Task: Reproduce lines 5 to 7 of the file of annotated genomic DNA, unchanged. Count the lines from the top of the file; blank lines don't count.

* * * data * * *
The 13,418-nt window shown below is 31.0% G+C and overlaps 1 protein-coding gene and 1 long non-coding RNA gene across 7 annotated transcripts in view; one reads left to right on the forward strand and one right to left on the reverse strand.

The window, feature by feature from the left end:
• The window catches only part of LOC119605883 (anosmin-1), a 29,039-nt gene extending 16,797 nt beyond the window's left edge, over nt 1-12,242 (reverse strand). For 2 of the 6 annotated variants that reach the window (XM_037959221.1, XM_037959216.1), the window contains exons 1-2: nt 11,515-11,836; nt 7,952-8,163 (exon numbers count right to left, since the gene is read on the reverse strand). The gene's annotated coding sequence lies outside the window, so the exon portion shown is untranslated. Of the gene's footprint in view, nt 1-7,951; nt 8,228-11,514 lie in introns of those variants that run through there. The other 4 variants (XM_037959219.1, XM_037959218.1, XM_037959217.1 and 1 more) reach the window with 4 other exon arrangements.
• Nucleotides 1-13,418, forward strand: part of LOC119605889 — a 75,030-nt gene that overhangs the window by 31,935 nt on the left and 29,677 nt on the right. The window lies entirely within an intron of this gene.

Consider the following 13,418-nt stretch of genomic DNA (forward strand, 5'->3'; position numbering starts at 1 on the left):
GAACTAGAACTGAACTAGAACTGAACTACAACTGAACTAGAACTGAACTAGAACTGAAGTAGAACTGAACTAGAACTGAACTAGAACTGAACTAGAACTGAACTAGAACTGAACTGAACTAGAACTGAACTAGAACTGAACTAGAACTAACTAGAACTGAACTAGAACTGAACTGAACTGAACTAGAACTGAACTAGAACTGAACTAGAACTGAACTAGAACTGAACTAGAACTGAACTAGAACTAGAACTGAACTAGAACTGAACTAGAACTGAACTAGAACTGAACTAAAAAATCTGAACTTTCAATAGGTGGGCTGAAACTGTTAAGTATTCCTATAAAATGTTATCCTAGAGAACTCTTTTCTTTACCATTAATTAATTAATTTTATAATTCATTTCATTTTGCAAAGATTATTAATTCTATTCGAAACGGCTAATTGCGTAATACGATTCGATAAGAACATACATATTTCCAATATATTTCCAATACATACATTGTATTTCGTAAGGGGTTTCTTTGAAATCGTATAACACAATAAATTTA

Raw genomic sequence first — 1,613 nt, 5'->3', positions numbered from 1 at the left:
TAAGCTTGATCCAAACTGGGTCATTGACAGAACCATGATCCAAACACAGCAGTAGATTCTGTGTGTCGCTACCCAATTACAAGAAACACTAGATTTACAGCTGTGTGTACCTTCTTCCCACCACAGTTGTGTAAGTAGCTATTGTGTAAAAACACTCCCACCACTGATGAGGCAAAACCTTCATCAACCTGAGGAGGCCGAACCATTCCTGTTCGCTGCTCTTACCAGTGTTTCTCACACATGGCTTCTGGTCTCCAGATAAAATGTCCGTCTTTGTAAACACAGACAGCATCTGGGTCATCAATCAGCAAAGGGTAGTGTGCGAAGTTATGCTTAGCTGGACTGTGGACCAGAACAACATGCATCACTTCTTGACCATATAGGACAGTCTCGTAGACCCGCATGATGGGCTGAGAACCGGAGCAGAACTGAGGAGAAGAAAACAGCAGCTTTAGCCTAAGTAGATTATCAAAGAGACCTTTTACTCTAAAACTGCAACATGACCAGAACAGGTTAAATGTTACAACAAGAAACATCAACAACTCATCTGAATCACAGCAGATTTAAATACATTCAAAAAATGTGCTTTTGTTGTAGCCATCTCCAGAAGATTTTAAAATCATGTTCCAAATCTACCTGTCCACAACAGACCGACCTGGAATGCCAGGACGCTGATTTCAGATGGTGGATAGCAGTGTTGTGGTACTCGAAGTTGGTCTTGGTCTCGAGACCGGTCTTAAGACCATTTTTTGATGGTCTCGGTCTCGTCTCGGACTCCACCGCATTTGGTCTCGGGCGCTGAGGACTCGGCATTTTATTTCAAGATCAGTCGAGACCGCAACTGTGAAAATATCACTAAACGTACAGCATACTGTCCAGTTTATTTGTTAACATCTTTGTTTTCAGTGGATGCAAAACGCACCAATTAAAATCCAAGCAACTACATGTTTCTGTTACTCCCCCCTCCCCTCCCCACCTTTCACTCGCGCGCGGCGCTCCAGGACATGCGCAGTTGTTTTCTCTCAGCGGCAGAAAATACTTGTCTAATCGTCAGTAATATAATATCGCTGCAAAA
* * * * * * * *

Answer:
Consider the following 13,418-nt stretch of genomic DNA (forward strand, 5'->3'; position numbering starts at 1 on the left):
GAACTAGAACTGAACTAGAACTGAACTACAACTGAACTAGAACTGAACTAGAACTGAAGTAGAACTGAACTAGAACTGAACTAGAACTGAACTAGAACTGAACTAGAACTGAACTGAACTAGAACTGAACTAGAACTGAACTAGAACTAACTAGAACTGAACTAGAACTGAACTGAACTGAACTAGAACTGAACTAGAACTGAACTAGAACTGAACTAGAACTGAACTAGAACTGAACTAGAACTAGAACTGAACTAGAACTGAACTAGAACTGAACTAGAACTGAACTAAAAAATCTGAACTTTCAATAGGTGGGCTGAAACTGTTAAGTATTCCTATAAAATGTTATCCTAGAGAACTCTTTTCTTTACCATTAATTAATTAATTTTATAATTCATTTCATTTTGCAAAGATTATTAATTCTATTCGAAACGGCTAATTGCGTAATACGATTCGATAAGAACATACATATTTCCAATATATTTCCAATACATACATTGTATTTCGTAAGGGGTTTCTTTGAAATCGTATAACACAATAAATTTA

Raw genomic sequence first — 1,613 nt, 5'->3', positions numbered from 1 at the left: